The main system of objects may entail a greater emphasis on the storage of data, or the methods defined for such data. This can be demonstrated through the three central operations on distributed data from the client node - the operations of distribution, running routines on the distributed data, and collecting results of the operations. These could be performed in myriad forms, and are entirely described by the object system. Consider Sparklyr as an example; The mechanism of distribution is manually described, and the user is provided with a Spark dataframe object as a local reference to the distributed data. This object abstracts entirely any details of the data distribution. Routines on the data are converted to SQL and stored as statements along with the spark dataframe objects. They are not run immediately, but stored for later. This laziness aids efficiency, as several consecutive operations can be slower than one single combined operation. The statements are then run upon a collection request, being performed in distributed fashion immediately prior to collection. Importantly, the runtime details may be treated as irrelevant to the client, as the structure of even non-distributed data remains opaque until it is accessed directly.

This object system places greater emphasis on the procedure, rather than the data, to the client. Furthermore, information on the procedures is stored alongside the object. This information is used to determine operations on the object.

Several challenges are met by the example of Sparklyr; notably, the problem of how to distribute and how to collect, and what operations to be performed.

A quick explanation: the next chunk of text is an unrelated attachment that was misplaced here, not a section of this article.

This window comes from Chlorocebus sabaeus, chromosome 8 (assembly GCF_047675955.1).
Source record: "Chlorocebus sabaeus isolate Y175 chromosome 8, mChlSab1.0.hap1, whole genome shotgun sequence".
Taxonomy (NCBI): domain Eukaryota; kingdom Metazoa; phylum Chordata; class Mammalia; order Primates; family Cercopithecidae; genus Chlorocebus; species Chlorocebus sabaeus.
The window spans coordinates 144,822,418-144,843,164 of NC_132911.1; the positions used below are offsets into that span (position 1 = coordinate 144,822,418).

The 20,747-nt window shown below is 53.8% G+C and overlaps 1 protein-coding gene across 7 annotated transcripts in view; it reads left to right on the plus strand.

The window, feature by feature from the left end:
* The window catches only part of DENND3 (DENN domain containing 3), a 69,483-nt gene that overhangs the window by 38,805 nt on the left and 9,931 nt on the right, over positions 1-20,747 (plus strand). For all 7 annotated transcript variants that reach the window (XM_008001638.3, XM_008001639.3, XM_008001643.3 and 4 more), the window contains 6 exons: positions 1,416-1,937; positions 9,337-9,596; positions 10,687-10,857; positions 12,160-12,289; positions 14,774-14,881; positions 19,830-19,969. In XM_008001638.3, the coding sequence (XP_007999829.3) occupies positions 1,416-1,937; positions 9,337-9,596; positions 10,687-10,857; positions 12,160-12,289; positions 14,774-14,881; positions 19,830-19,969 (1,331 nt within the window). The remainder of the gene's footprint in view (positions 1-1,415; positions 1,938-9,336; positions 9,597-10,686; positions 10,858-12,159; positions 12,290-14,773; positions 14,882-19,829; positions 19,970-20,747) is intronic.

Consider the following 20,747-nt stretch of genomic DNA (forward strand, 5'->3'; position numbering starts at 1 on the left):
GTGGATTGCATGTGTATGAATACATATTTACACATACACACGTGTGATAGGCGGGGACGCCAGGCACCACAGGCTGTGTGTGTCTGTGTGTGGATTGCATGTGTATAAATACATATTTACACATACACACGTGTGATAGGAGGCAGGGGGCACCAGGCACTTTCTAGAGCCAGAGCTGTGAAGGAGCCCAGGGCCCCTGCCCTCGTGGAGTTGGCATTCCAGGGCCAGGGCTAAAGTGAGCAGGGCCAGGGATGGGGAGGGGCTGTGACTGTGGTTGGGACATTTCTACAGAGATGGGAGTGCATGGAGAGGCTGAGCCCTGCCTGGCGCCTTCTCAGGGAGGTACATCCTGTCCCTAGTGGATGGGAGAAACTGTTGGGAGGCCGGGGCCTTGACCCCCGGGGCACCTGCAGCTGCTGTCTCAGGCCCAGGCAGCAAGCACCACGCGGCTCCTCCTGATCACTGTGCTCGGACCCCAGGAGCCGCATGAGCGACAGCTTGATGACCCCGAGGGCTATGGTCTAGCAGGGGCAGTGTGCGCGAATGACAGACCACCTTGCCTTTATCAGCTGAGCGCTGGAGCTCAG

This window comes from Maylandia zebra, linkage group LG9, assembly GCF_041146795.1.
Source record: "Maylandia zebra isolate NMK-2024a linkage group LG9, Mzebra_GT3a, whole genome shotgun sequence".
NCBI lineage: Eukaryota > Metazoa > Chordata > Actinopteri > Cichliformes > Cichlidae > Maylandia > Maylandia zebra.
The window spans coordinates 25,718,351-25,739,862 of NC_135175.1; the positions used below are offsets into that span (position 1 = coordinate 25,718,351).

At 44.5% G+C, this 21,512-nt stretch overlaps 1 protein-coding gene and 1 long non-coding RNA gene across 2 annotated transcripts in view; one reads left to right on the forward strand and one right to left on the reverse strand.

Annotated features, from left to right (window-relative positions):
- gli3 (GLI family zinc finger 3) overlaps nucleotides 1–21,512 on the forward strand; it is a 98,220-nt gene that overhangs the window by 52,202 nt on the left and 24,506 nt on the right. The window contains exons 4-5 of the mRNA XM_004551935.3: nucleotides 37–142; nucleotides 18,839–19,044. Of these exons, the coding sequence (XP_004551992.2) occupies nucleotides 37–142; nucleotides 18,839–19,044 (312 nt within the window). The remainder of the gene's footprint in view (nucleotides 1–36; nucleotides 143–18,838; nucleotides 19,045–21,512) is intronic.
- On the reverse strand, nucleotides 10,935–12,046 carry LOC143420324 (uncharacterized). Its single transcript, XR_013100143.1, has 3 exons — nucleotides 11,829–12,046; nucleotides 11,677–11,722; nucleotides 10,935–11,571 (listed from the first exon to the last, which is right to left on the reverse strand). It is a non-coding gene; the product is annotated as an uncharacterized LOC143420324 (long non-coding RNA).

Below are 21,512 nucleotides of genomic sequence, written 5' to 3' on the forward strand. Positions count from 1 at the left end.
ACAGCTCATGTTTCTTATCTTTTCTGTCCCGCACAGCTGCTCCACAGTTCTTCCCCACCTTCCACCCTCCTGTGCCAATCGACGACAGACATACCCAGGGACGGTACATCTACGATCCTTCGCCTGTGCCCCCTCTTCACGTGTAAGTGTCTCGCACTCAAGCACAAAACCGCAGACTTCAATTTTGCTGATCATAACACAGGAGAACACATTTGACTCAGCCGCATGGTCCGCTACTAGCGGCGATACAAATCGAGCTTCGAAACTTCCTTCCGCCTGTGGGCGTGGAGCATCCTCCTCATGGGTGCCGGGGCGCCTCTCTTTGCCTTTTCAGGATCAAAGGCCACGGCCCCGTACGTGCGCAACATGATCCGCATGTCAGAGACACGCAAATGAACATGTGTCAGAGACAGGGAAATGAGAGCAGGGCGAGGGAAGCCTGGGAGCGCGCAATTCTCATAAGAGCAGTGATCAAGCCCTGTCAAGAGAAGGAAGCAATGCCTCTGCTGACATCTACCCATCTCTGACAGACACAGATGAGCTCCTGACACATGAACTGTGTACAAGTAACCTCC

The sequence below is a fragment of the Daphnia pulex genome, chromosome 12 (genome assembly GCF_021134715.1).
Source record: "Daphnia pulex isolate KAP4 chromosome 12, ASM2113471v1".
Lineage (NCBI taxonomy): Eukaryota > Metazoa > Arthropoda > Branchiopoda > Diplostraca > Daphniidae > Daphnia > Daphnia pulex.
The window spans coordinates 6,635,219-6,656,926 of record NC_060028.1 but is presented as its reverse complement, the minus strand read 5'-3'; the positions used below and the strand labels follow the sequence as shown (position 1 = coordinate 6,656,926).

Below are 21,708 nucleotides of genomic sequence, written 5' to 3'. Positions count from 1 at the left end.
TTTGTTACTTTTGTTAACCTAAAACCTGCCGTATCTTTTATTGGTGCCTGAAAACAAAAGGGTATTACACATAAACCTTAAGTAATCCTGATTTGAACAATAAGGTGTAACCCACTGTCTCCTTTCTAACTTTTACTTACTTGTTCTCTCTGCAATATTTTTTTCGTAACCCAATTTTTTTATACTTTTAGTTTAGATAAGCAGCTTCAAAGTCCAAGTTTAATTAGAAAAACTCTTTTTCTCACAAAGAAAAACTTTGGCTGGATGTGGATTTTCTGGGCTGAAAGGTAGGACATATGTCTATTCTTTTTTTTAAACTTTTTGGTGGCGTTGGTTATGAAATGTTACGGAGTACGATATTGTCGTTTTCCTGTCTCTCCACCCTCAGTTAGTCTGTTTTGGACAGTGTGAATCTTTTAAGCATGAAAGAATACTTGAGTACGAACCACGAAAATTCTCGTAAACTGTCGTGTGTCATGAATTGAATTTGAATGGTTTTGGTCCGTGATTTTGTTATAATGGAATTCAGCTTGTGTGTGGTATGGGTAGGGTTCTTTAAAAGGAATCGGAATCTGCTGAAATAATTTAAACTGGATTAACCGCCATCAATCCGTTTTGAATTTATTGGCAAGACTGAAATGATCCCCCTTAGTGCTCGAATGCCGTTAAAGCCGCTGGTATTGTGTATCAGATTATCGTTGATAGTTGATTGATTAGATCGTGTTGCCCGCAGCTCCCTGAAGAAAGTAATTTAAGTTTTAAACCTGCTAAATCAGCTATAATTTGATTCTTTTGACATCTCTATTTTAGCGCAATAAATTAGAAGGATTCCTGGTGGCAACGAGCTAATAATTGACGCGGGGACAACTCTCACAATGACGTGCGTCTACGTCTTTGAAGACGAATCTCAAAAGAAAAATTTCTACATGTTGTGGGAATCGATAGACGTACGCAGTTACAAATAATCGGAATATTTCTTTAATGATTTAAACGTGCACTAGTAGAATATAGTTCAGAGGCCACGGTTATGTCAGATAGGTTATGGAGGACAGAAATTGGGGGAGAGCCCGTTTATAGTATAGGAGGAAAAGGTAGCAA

Part of the problem is made implicitly easier, in that the only distributed objects under consideration are represented and manipulated as data frames. The challenge remains of how to properly collect distributed objects referencing arbitrary underlying classes. For example, when collecting chunks of some class, the means of combination on the client may vary depending on the class. Flexible use of the object system in order to enable arbitrary classes, is therefore a key consideration for largescaler.

Thus, the use of the object system to enable distributed operations, along with arbitrary underlying classes, is a major definitive challenge.

J. Waldo, G. Wyant, A. Wollrath, and S. Kendall, “A note on distributed computing,” in International workshop on mobile object systems, 1996, pp. 49–64.
A. Rotem-Gal-Oz, “Fallacies of distributed computing explained,” URL http://www. rgoarchitects. com/Files/fallacies. pdf, vol. 20, 2006.
M. Fowler, Patterns of enterprise application architecture. Boston: Addison-Wesley, 2003.